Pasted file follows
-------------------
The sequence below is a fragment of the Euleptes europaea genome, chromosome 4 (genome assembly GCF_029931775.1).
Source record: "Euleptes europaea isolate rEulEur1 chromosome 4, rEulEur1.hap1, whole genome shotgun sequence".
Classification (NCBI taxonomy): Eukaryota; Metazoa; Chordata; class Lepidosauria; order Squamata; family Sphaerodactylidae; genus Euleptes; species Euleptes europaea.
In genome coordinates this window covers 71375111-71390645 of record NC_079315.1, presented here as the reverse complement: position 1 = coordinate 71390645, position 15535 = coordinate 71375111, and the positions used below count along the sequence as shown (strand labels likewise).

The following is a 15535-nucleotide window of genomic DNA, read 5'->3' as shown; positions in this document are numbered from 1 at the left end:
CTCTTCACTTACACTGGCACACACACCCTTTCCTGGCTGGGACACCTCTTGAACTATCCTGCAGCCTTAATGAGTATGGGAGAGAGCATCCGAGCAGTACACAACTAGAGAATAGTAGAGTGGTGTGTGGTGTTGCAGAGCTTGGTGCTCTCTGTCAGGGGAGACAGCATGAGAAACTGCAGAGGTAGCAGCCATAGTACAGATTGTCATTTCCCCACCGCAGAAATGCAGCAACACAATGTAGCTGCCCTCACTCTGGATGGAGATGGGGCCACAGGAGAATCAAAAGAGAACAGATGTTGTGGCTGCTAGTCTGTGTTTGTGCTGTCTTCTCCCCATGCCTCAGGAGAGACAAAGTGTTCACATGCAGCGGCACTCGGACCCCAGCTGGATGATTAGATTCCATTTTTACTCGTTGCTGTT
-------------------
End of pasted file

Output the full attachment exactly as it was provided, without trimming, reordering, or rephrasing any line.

The sequence below is a fragment of the Euleptes europaea genome, chromosome 4 (genome assembly GCF_029931775.1).
Source record: "Euleptes europaea isolate rEulEur1 chromosome 4, rEulEur1.hap1, whole genome shotgun sequence".
Classification (NCBI taxonomy): Eukaryota; Metazoa; Chordata; class Lepidosauria; order Squamata; family Sphaerodactylidae; genus Euleptes; species Euleptes europaea.
In genome coordinates this window covers 71375111-71390645 of record NC_079315.1, presented here as the reverse complement: position 1 = coordinate 71390645, position 15535 = coordinate 71375111, and the positions used below count along the sequence as shown (strand labels likewise).

The following is a 15535-nucleotide window of genomic DNA, read 5'->3' as shown; positions in this document are numbered from 1 at the left end:
CTCTTCACTTACACTGGCACACACACCCTTTCCTGGCTGGGACACCTCTTGAACTATCCTGCAGCCTTAATGAGTATGGGAGAGAGCATCCGAGCAGTACACAACTAGAGAATAGTAGAGTGGTGTGTGGTGTTGCAGAGCTTGGTGCTCTCTGTCAGGGGAGACAGCATGAGAAACTGCAGAGGTAGCAGCCATAGTACAGATTGTCATTTCCCCACCGCAGAAATGCAGCAACACAATGTAGCTGCCCTCACTCTGGATGGAGATGGGGCCACAGGAGAATCAAAAGAGAACAGATGTTGTGGCTGCTAGTCTGTGTTTGTGCTGTCTTCTCCCCATGCCTCAGGAGAGACAAAGTGTTCACATGCAGCGGCACTCGGACCCCAGCTGGATGATTAGATTCCATTTTTACTCGTTGCTGTT